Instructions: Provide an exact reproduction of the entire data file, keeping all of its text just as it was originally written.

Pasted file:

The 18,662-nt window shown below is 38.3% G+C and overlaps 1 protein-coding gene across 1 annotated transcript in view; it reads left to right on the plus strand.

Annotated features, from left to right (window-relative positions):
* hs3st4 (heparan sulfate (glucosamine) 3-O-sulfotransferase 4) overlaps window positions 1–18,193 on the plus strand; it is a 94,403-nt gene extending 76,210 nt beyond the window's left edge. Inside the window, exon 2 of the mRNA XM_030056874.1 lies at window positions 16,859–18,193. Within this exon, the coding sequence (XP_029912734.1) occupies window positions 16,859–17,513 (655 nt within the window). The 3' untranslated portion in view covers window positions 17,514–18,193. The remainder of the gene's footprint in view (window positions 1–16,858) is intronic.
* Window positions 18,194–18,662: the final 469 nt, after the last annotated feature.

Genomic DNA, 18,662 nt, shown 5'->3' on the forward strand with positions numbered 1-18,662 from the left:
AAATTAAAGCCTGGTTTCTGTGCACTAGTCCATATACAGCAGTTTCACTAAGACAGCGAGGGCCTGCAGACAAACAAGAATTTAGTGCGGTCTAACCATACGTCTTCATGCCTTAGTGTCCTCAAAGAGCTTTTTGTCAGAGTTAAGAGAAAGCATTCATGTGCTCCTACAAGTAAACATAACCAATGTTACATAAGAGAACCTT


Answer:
The 18,662-nt window shown below is 38.3% G+C and overlaps 1 protein-coding gene across 1 annotated transcript in view; it reads left to right on the plus strand.

Annotated features, from left to right (window-relative positions):
* hs3st4 (heparan sulfate (glucosamine) 3-O-sulfotransferase 4) overlaps window positions 1–18,193 on the plus strand; it is a 94,403-nt gene extending 76,210 nt beyond the window's left edge. Inside the window, exon 2 of the mRNA XM_030056874.1 lies at window positions 16,859–18,193. Within this exon, the coding sequence (XP_029912734.1) occupies window positions 16,859–17,513 (655 nt within the window). The 3' untranslated portion in view covers window positions 17,514–18,193. The remainder of the gene's footprint in view (window positions 1–16,858) is intronic.
* Window positions 18,194–18,662: the final 469 nt, after the last annotated feature.

Genomic DNA, 18,662 nt, shown 5'->3' on the forward strand with positions numbered 1-18,662 from the left:
AAATTAAAGCCTGGTTTCTGTGCACTAGTCCATATACAGCAGTTTCACTAAGACAGCGAGGGCCTGCAGACAAACAAGAATTTAGTGCGGTCTAACCATACGTCTTCATGCCTTAGTGTCCTCAAAGAGCTTTTTGTCAGAGTTAAGAGAAAGCATTCATGTGCTCCTACAAGTAAACATAACCAATGTTACATAAGAGAACCTT